My rating: 4 of 5 stars
“And then, as if by miracle—or by the Force or whatever bizarre cosmic authority governs the weave and weft of the galaxy…”
To a Star Wars fan there ought to be no question what or whom governs the galaxy. It must be the Force, or perhaps those who use it. Yet Chuck Wendig, author of “Star Wars: Aftermath: Life Debt,” lets float some skepticism through his third-person narration. Critical to note though, the narrator’s quote above closely follows the cunning mindset of Sinjir, an ex-officer of the evil Galactic Empire.
Sinjir, who also appeared in the first Aftermath novel, teams with a small ensemble of good guys. Their struggle takes place directly following the events of “Episode 6: Return of the Jedi.” Sinjir and the gang hunt down enemies of the New Republic like so many Nazi war criminals on the run. And as the plot escalates, Sinjir feels as if he is contending with the very galaxy itself.
When I cracked open my copy of “Life Debt,” I gave myself a supplementary reading exercise (cuz I’m an English Major and reading for enjoyment just ain’t enough). My plan was to track references that illuminate what the galaxy means to Star Wars characters. As a space enthusiast and NASA geek, I often ruminate on what our real-life galaxy means to humanity. By comparison, what does the Star Wars galaxy mean to its heroes and villains? Like me, do they find the cosmos romantic?
Not especially. For Star Wars characters, space is largely just a means to an end. For Imperial officers scrambling to retain power, for rebels founding a New Republic, for exotic lifeforms whatever their persuasion, and certainly for droids slaving away, spacefaring holds all the charm of an Earth-bound freeway commute.
Star Wars characters seem disinclined to exhibit Carl Sagan sentimentality of the Pale Blue Dot kind. I’ll quash a possible exception right off. Think back to Luke Skywalker gazing longingly at the twin sunset on Tatooine in “Episode 4: A New Hope.” He isn’t marveling at the astronomical glory of the nearby stars. Rather, Luke desires to fly beyond them in a quest for human glory as an Academy cadet.
Getting back to “Life Debt,” Wendig’s characters do see metaphorical value in the galaxy. In addition to all the cosmic star stuff—planets, stars, and nebulae—the term galaxy refers to collective culture with its ships, governments, and warring factions. Star Wars characters are more than just occupants of the galaxy; they are the galaxy.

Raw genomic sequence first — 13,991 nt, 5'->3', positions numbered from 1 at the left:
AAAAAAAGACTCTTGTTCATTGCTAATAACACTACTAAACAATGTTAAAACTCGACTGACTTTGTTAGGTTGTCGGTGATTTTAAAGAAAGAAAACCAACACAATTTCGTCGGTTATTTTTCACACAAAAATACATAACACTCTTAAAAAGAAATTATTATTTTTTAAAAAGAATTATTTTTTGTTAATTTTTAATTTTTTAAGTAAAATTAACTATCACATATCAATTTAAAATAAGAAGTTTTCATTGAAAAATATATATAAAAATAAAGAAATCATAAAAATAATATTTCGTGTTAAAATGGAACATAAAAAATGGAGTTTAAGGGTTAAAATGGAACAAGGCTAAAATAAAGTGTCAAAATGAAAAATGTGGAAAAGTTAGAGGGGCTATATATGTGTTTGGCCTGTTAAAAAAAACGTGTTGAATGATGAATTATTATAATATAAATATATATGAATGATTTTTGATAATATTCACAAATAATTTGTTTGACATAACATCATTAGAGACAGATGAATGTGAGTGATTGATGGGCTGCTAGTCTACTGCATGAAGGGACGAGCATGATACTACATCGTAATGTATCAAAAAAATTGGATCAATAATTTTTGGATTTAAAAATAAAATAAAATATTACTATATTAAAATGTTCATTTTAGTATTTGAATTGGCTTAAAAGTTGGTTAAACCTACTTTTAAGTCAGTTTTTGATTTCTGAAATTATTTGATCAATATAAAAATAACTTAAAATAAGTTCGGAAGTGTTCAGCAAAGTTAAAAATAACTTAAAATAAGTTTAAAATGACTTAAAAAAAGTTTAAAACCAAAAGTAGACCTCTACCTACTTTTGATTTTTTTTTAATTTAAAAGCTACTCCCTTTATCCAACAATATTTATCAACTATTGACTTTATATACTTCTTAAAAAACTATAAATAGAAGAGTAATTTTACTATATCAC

Sinjir provides a vivid example. Over the course of “Life Debt,” he and his teammates find themselves caught up in Han Solo’s quest to free Kashyyyk, Chewbacca’s home world. Learning of yet another violent outbreak, Sinjir finds himself acutely depressed. But does he blame Imperial forces for his disillusionment? No. Guess who he blames.
“Disappointment that the galaxy confirmed for him its worst self.”
Sinjir’s disappointment overturns a sense of hope Wendig proffered earlier in the novel through a bounty hunter named Jas. She joined the New Republic because of its winning potential: “Even still, she tells herself that she’s here because right now, the New Republic is the winning side. They don’t have the whole galaxy pinned down and buttoned up all nice and neat yet, no, but the stars are drifting in that direction.”
Is the galaxy a utility or an antagonist? It seems to depend on who is speaking and how things are going for them. The galaxy contains, perhaps even determines, individual and collective fate. Characters like Sinjir and Jas fret over what the galaxy holds in store for them. When the galaxy shakes and falls into disarray, Star Wars characters take it oh so personally. How dare you, galaxy! For me, it called to mind the disenchantment with which folks today utter the slang phrase “Mericuh” instead of America.
I’ve been anxious for “Life Debt’s” release, so I set out to race ecstatically through it. However, I kept needing to put it down and take a break. To be clear, the novel’s sometimes tiring effect stemmed from something other than literary weakness. Note my 4-star rating. Rather, the novel hits quite close to home. Wendig’s galaxy, in principle and theme, is not far, far way. Especially in its Interludes—chapters that function as stand-alone short stories—“Life Debt” reflects reality. In the love, fear, anger, and violence of Wendig’s prose, I see types from our non-fictional world.
To the extent that “Life Debt” mirrors real life, it falls short of escapism. Perhaps this is why I found the novel less fun than I’d hoped. Nevertheless, I enjoyed witnessing the deepening bond of characters like Sinjir and Jas as they followed in Han Solo’s footsteps. Like “Episode 5: The Empire Strikes Back,” “Life Debt” showcases tightly woven ensemble action. And like that classic film, “Life Debt” contains plenty of swashbuckling fun and humorous banter. Just don’t expect pure popcorn fare. In a candid and often intense way, Wendig manages to keep this fantastical galaxy substantive.